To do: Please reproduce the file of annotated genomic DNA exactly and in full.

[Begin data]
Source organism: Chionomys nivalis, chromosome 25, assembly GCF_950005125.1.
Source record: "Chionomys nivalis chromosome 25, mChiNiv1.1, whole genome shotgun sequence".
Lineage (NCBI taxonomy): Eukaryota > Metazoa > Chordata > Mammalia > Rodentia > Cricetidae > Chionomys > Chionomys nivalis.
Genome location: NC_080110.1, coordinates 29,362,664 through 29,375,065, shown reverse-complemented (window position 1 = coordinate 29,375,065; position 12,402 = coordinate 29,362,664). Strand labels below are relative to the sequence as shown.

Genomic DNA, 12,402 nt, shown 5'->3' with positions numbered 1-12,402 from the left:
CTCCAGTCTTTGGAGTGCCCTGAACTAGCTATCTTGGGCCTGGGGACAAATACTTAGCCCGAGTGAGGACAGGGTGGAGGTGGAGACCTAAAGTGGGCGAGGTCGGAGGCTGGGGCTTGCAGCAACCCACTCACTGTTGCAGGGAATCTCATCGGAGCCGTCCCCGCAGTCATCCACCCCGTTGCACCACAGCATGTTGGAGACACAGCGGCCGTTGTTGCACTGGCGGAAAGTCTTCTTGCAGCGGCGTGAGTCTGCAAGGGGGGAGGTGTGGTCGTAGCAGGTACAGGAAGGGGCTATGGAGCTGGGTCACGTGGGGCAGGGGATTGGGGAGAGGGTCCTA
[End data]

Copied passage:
Source organism: Chionomys nivalis, chromosome 25, assembly GCF_950005125.1.
Source record: "Chionomys nivalis chromosome 25, mChiNiv1.1, whole genome shotgun sequence".
Lineage (NCBI taxonomy): Eukaryota > Metazoa > Chordata > Mammalia > Rodentia > Cricetidae > Chionomys > Chionomys nivalis.
Genome location: NC_080110.1, coordinates 29,362,664 through 29,375,065, shown reverse-complemented (window position 1 = coordinate 29,375,065; position 12,402 = coordinate 29,362,664). Strand labels below are relative to the sequence as shown.

Genomic DNA, 12,402 nt, shown 5'->3' with positions numbered 1-12,402 from the left:
CTCCAGTCTTTGGAGTGCCCTGAACTAGCTATCTTGGGCCTGGGGACAAATACTTAGCCCGAGTGAGGACAGGGTGGAGGTGGAGACCTAAAGTGGGCGAGGTCGGAGGCTGGGGCTTGCAGCAACCCACTCACTGTTGCAGGGAATCTCATCGGAGCCGTCCCCGCAGTCATCCACCCCGTTGCACCACAGCATGTTGGAGACACAGCGGCCGTTGTTGCACTGGCGGAAAGTCTTCTTGCAGCGGCGTGAGTCTGCAAGGGGGGAGGTGTGGTCGTAGCAGGTACAGGAAGGGGCTATGGAGCTGGGTCACGTGGGGCAGGGGATTGGGGAGAGGGTCCTA